Peak Suburban House Prices?
Home Price Changes, U.S. Cities, 2000-2020
click for interactive graphic
Source: Visual Capitalist
I am a sucker for any sort of interactive graphic that can reveal insights that may not be obvious about broadly owned assets.
The torturous path of real estate prices in the US is a perfect example: House prices are driven by the complex combination of mortgage rates, wages, employment and your local economy. As those have fluctuated in response to both ordinary economic cycles and extraordinary crises, real estate has been on quite the rollercoaster this century as seen in the Visual Capitalist graphic above.
The average U.S. home value in 2000 was $126,000. That figure has risen to a record high during the pandemic in 2020 of $259,000. That’s a robust 106% increase over two decades.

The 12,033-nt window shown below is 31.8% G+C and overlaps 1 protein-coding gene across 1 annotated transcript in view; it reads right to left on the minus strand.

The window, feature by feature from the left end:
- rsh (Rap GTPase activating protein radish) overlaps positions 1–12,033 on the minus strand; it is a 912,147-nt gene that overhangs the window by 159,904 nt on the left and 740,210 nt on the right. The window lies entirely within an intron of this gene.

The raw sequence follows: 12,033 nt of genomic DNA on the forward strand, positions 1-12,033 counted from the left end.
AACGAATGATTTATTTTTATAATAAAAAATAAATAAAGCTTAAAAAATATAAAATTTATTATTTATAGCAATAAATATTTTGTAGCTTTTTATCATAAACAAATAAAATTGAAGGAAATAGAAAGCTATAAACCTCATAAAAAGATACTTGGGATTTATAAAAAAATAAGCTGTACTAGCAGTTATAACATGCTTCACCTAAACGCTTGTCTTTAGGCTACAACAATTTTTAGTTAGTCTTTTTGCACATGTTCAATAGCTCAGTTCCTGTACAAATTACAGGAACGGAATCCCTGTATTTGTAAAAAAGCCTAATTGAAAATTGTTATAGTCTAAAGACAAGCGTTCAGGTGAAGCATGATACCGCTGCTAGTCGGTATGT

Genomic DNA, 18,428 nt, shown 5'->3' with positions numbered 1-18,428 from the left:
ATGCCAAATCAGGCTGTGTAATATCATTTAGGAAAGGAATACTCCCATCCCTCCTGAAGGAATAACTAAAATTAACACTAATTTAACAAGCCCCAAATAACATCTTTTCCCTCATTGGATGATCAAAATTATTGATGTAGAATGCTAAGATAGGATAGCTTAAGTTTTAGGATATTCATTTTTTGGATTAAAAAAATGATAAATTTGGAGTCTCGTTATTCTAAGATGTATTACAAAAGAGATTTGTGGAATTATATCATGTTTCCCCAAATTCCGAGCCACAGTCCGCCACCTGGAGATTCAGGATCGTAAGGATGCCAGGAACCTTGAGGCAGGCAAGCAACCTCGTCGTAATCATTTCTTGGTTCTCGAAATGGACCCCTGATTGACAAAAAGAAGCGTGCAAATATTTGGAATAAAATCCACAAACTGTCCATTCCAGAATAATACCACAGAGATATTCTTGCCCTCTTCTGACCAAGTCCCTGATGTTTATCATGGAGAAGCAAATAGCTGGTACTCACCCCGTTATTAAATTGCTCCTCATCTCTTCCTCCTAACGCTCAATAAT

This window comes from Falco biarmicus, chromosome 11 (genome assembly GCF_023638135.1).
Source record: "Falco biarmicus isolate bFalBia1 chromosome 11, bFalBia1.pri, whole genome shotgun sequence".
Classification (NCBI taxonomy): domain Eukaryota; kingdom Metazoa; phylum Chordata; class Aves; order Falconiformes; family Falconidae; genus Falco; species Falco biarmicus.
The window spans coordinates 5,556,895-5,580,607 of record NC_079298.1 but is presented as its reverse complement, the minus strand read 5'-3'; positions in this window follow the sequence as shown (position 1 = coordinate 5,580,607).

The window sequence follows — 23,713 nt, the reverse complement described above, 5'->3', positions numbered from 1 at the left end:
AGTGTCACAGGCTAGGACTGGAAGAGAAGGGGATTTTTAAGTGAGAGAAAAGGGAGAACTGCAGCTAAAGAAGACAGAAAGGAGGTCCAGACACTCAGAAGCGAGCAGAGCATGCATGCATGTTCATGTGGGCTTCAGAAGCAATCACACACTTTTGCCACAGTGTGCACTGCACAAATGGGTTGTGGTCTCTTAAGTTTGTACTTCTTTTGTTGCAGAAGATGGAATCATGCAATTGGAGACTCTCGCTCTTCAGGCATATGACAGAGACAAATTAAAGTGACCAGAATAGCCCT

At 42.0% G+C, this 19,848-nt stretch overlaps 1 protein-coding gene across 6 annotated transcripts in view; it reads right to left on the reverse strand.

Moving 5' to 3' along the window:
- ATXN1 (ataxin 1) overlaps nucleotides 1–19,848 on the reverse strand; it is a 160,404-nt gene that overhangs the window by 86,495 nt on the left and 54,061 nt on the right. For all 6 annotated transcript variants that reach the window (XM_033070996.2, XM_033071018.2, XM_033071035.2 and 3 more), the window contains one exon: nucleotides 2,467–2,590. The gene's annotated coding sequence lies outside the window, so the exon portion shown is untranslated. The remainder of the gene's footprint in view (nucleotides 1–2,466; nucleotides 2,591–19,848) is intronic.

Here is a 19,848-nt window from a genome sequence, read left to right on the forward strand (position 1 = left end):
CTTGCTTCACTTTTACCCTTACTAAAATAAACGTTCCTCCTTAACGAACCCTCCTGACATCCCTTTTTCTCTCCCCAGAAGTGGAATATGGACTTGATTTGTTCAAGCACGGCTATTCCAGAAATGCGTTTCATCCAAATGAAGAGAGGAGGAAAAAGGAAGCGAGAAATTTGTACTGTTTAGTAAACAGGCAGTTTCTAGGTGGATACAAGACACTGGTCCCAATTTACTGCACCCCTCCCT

My friend and real estate rabbi Jonathan Miller observes: “The initial wave began with “panic buying” and a literal flight to safety. In New York City metro suburbs — Westchester, Fairfield and Nassau counties — bidding wars account for roughly 30% of the sales with listing inventory at or near record lows.” And I agree with his assessment of how we got here, but going forward is a bit of a jump ball.
My contrarian take: Mortgage Rates are as low as they have ever gotten; pandemic driven demand to move from tight apartments with shared lobbies and elevators in urban centers to more spacious suburban homes with yards is at its peak. Recent price gains puts houses in the upper range of affordability.
We may be approaching peak suburban home price soon . . .